ETFs - the Devil's Work

June 06, 2007

The easiest way to get someone to read something is to be controversial.  Any fool knows that. Indexing is for communists. Buy and hold is for suckers.  ETFs are the devil's work.

It's that last one that we seem to be hearing the most of lately.  ETFs are distorting markets, ETFs are wildboy toys for hedge fund boys, ETFs can't track, they're too thin, too volatile, too expensive, too complicated.  ETFs are too illiquid. Cap weighted ETFs load up TOO much on the superliquid overpriced stocks.  They're too easy to trade.  You can't trade them well enough.  The fact that you can short them encourages more market speculation. They're too HARD to short.

I guess you can't win.

The fact that I can't get around for all the NUMEROUS faults of the overenthusiastic overly bubbly industry is the fact that I as an investor am unequivocally way better off with all the ETF options than I was 5 years ago, 3 years ago.  I can now buy commodities and real estate at much more reasonable prices that I could until recently...heck until recently gold bullion and commodities were really inaccessable asset classes as far as I was concerned. 

The ETF industry, for as much criticism as it's taken, has forced real price competition, not only among index funds, but into the wider investing world, where their pull of assets has gotten more than casual notice.  But my measure is in what they do for me. Which is more.  No one is forcing me to be an idiot and sell my funds every three weeks.  No one is making me put 40% of my portolio into water and silver.  The gist of it is that I've got more options at better prices with more certain tracking than I've ever had before.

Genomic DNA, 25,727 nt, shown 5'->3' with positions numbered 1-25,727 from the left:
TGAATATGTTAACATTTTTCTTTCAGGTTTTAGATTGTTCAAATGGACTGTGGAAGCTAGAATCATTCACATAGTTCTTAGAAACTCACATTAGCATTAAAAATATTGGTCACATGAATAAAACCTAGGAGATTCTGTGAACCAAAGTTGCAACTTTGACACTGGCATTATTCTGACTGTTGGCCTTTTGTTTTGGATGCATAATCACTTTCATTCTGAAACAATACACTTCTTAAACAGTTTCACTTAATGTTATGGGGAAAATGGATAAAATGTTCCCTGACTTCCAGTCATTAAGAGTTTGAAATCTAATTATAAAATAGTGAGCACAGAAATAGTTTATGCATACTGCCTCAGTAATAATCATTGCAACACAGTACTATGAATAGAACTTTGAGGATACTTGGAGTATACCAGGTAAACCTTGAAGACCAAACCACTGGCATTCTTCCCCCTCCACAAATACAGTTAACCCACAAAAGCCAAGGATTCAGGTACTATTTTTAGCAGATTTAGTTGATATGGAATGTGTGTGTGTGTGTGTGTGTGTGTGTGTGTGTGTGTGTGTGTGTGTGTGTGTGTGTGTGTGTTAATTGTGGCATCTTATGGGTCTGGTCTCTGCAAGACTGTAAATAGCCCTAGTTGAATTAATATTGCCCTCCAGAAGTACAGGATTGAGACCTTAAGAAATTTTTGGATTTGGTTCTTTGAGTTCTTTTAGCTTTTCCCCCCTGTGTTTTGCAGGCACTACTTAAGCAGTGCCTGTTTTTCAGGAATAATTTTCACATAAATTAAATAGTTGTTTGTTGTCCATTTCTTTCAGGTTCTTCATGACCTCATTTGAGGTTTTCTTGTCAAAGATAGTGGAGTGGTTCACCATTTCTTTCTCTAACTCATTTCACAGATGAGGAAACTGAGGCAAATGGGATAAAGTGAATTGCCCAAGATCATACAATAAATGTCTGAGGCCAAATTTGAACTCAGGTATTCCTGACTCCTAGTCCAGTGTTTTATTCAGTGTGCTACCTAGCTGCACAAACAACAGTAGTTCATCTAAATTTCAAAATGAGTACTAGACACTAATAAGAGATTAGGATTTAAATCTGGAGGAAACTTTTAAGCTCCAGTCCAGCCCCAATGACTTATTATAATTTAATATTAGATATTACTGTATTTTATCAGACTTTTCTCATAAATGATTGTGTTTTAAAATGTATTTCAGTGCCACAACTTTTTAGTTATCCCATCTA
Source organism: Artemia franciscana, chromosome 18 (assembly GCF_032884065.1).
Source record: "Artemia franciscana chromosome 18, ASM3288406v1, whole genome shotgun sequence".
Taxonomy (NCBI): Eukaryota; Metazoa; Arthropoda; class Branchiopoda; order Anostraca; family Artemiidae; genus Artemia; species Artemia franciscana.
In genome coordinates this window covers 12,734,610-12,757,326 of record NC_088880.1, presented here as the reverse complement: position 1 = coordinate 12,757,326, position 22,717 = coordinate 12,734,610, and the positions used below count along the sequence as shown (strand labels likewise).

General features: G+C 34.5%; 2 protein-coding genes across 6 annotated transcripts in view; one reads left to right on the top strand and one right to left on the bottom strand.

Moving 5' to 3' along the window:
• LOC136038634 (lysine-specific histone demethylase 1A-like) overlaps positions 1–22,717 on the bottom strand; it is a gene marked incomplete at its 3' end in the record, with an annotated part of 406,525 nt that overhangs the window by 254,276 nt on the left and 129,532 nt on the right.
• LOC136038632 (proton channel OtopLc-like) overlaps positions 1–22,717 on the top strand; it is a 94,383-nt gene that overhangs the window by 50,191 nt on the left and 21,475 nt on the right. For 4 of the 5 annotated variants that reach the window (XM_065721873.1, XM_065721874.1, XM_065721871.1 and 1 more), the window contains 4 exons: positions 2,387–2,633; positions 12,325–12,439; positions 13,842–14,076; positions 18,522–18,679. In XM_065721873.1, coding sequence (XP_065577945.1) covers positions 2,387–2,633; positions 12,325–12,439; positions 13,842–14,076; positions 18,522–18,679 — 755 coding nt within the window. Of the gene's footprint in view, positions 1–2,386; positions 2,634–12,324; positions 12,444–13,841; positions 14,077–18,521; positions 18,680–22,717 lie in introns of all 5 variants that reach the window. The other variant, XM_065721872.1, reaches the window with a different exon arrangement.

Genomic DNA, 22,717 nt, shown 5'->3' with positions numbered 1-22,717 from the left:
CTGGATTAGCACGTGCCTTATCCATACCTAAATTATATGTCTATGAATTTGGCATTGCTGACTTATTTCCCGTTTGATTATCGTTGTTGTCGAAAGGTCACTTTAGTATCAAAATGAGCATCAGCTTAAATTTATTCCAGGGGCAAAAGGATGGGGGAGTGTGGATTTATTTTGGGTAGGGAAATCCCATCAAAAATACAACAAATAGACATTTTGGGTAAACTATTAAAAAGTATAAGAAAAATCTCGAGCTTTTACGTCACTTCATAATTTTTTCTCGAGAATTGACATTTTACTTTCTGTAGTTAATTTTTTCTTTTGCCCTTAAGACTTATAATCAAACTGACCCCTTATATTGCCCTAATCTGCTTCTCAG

And it's ETFs that have done that.

So yeah, sometimes I'll take pot shots at some of the trends, but it's hard to argue with the main ones, which are that the extraordinary level of innovation had opened up more asset classes to me at lower prices.

Now whether or not the net result for the average investor is positive or negative - we'll leave to Jack Bogle and Jonathan Clements to debate.  People have a long history of being morons - which far predates ETFs or indexing.  And remember- 90% of them are still buying into active management that by and large has a terrible track record.  And even the big "smart" money has poured into 10,000 hedge funds charging 2 and 20.

So Hougan - stop making all these gratuitous attacks on ETFs in the national media.  We know you love the glamour.  But when did TRUTH stop meaning something to you?  When did it become all about fame and fortune and a flock of indexing babes?  Somewhere you lost the magic, the belief that we were really a part of something special, something that could change the world.

I believe in ETFs.  Do you?

 

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